So our salesman has successfully gained access to the relevant decision-maker. In most cases, this leads to a short, simple Q & A session. Do you need what I'm selling? Are you likely to in the future? Thank you and goodbye.
Occasionally, however, the decision-maker is very unforthcoming or guarded, and declines to discuss what his company is doing or planning to do. The salesman may get a very vague response like this:
"We do occasionally have training requirements, but I'm not prepared to say more than that. If you just put some literature in the post..."
Our salesman's goal now is to drill for information. May I repeat for emphasis that cold reading techniques may be of no use whatsoever. On the other hand, they may work, and there's nothing to lose by trying. People find it a lot easier to agree with information than to provide it, so our salesman might try a variation on the Good Chance Guess, like this:
"I understand, and I'll certainly do that. But I mean, you obviously do run Java courses don't you? And your development department is, what, about 20 people, roughly speaking?"
This might, just possibly, unlock the information the sales person wants:
"Yes, well, about that. 15-20. We're re-structuring. But I really don't want to get into this..."
And the salesman has the information he wants. Another possible tactic is to combine a Good Chance Guess with an Incidental Question, like this:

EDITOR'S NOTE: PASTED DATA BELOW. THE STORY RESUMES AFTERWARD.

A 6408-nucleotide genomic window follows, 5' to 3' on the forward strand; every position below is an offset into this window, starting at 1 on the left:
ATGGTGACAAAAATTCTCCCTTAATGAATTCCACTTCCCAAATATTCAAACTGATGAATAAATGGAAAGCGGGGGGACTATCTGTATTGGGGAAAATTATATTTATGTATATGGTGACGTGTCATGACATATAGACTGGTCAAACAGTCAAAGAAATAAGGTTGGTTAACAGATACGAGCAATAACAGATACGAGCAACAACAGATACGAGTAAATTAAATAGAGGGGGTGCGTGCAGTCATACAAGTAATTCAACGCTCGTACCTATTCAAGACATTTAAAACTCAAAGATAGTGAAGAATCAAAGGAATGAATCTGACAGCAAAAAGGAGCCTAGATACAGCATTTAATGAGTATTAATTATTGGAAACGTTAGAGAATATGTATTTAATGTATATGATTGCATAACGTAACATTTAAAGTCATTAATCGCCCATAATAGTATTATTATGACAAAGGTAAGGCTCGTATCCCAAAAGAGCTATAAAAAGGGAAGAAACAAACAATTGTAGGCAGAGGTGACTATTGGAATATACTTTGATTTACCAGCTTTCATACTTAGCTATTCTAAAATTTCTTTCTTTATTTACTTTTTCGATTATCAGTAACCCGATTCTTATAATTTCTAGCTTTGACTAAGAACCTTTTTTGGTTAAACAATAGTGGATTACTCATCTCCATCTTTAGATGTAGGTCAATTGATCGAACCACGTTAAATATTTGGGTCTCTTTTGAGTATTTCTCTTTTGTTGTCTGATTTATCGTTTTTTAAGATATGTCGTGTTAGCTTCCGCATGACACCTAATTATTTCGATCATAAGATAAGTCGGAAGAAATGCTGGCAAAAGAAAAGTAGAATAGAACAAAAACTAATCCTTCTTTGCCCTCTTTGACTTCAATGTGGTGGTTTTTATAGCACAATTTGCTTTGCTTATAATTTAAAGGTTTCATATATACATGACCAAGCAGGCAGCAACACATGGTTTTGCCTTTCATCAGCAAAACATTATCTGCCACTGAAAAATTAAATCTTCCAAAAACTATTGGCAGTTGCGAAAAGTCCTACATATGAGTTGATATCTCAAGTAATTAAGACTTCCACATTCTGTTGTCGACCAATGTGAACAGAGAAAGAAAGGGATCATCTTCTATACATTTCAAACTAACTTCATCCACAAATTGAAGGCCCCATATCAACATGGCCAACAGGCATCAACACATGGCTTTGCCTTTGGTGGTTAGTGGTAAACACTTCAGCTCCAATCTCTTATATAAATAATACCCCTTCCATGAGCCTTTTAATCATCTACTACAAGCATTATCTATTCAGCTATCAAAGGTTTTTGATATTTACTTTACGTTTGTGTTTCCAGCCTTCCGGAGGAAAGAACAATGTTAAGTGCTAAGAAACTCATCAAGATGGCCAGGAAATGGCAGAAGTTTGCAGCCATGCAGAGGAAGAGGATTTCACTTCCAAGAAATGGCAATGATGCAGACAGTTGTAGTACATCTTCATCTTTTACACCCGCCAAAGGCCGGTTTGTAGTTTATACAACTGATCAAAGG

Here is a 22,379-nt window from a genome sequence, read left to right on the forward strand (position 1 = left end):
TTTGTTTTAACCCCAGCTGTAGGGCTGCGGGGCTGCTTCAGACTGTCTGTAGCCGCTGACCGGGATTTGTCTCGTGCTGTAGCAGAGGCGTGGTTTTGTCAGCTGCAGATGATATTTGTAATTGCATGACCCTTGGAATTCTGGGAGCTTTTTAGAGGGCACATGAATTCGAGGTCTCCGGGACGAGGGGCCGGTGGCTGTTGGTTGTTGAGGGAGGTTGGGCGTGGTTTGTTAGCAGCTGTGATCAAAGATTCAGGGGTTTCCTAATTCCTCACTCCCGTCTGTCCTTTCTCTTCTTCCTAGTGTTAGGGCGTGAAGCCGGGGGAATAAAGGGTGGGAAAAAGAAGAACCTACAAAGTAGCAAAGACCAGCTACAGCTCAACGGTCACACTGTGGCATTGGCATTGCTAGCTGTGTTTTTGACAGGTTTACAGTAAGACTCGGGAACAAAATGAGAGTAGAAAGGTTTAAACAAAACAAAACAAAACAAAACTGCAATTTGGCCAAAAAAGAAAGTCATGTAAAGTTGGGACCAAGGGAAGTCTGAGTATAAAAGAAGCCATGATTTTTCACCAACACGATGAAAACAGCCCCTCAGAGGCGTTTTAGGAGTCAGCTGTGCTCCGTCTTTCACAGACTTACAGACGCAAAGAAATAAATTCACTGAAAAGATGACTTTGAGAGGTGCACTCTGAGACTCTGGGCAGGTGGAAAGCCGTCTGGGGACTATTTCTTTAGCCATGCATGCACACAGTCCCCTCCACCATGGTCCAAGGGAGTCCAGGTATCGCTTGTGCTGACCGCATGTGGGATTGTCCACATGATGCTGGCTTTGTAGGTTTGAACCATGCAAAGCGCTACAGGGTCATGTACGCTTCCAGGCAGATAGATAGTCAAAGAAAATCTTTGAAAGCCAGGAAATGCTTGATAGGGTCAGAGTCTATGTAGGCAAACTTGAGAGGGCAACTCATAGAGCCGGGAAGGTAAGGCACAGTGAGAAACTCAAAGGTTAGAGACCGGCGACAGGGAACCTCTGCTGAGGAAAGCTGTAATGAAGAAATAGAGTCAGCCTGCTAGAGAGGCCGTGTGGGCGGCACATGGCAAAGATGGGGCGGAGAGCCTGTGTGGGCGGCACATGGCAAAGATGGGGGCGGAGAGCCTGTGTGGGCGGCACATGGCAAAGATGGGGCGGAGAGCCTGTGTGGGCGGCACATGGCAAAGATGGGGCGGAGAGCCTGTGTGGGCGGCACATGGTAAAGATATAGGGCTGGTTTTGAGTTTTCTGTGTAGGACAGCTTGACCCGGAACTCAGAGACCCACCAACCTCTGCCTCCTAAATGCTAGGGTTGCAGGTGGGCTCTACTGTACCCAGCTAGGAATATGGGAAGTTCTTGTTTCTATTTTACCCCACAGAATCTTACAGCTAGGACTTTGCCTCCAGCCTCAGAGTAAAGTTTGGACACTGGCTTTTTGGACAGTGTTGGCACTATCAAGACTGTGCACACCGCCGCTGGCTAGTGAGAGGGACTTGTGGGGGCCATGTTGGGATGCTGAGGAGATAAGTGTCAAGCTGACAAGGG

"That's fine. I'll leave you in peace. It's just that I read you guys were expanding your R&D department, and you'd be strengthening your in-house Java capability. Sounds like pretty good news, doesn't it?"
If the buyer is very astute, and an effective 'blocker', he might see through this and dismiss it with another evasive response. On the other hand, he just might slip and give away more than he meant to:
"Well, it's fairly good news I suppose. I don't know about expanding the department, but we're certainly bringing the Java up to speed - and about time. But I really don't wish to say more about it."
And so he confirms the information without really meaning to. You may say this is not a very plausible dialogue. I can tell you that while it may not be typical, it certainly is possible to squeeze slivers of information out of prospects in this way, and I've done it in real life.
So far we have looked at 'cold calling', and seen how some cold reading techniques might help in a few special situations. Now let's consider a different context, when the salesman actually meets the prospective customer. The cold reading techniques we have looked at in this book can help in two specific ways, the second being by far the more interesting:
- staging the sales meeting
- creating an illusion of knowledge I'll deal with these one at a time.
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